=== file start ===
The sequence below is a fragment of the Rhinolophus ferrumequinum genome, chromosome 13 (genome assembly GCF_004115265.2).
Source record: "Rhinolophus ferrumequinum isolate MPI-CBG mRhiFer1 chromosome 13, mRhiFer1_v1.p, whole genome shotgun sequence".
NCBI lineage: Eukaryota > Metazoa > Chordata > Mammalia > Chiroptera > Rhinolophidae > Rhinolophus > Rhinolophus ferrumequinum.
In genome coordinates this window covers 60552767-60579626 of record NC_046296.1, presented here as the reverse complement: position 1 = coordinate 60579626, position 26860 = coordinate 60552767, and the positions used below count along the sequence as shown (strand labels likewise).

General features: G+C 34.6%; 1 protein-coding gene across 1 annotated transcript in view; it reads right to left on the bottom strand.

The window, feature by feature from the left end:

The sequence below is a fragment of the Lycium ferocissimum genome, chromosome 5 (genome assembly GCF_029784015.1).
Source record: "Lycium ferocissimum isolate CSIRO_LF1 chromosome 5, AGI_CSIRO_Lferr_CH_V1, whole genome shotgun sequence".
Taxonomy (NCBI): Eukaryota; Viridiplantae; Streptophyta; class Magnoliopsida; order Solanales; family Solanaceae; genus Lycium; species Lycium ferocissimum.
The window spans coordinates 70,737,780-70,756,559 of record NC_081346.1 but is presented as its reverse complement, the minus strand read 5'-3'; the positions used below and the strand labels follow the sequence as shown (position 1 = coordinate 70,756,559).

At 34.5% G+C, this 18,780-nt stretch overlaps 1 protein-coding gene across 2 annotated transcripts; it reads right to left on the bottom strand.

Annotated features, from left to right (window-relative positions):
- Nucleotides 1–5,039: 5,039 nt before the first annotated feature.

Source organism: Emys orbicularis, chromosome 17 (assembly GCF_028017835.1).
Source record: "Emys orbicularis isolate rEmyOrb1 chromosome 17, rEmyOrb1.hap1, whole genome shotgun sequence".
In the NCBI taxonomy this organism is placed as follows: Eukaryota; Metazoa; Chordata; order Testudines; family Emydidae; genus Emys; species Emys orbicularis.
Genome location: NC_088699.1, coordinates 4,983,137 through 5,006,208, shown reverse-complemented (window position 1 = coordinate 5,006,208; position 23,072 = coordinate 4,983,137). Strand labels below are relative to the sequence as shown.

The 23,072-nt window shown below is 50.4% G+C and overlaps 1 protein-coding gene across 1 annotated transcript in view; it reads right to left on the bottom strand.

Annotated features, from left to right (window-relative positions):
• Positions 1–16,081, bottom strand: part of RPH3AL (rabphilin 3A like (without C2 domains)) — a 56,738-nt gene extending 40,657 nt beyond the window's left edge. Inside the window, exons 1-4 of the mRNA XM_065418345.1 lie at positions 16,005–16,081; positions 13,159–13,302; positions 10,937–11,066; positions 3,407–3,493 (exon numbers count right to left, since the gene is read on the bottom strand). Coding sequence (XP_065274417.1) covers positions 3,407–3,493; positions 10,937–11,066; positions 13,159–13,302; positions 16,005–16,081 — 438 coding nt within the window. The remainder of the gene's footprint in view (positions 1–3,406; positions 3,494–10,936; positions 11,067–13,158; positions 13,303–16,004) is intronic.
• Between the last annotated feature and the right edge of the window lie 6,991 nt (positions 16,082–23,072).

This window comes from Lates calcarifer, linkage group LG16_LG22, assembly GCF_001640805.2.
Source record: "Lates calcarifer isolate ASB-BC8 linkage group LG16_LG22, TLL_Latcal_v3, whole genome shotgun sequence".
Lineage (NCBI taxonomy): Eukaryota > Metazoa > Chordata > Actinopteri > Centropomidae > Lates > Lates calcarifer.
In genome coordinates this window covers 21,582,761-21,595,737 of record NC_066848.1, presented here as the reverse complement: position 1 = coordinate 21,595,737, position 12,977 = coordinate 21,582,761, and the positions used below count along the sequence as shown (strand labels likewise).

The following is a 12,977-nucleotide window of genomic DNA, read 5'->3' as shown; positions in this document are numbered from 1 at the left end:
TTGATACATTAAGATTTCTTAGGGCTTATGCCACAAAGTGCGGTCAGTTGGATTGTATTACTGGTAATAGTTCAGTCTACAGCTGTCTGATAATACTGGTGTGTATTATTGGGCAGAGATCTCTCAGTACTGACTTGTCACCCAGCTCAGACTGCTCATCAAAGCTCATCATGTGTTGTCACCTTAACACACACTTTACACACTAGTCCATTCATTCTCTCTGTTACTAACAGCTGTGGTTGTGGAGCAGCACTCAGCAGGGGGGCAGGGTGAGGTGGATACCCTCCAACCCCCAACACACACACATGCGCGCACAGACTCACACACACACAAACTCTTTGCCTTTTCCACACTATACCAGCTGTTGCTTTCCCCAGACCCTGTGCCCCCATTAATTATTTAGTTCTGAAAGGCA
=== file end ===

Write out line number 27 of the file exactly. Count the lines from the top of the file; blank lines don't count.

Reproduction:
TTGATACATTAAGATTTCTTAGGGCTTATGCCACAAAGTGCGGTCAGTTGGATTGTATTACTGGTAATAGTTCAGTCTACAGCTGTCTGATAATACTGGTGTGTATTATTGGGCAGAGATCTCTCAGTACTGACTTGTCACCCAGCTCAGACTGCTCATCAAAGCTCATCATGTGTTGTCACCTTAACACACACTTTACACACTAGTCCATTCATTCTCTCTGTTACTAACAGCTGTGGTTGTGGAGCAGCACTCAGCAGGGGGGCAGGGTGAGGTGGATACCCTCCAACCCCCAACACACACACATGCGCGCACAGACTCACACACACACAAACTCTTTGCCTTTTCCACACTATACCAGCTGTTGCTTTCCCCAGACCCTGTGCCCCCATTAATTATTTAGTTCTGAAAGGCA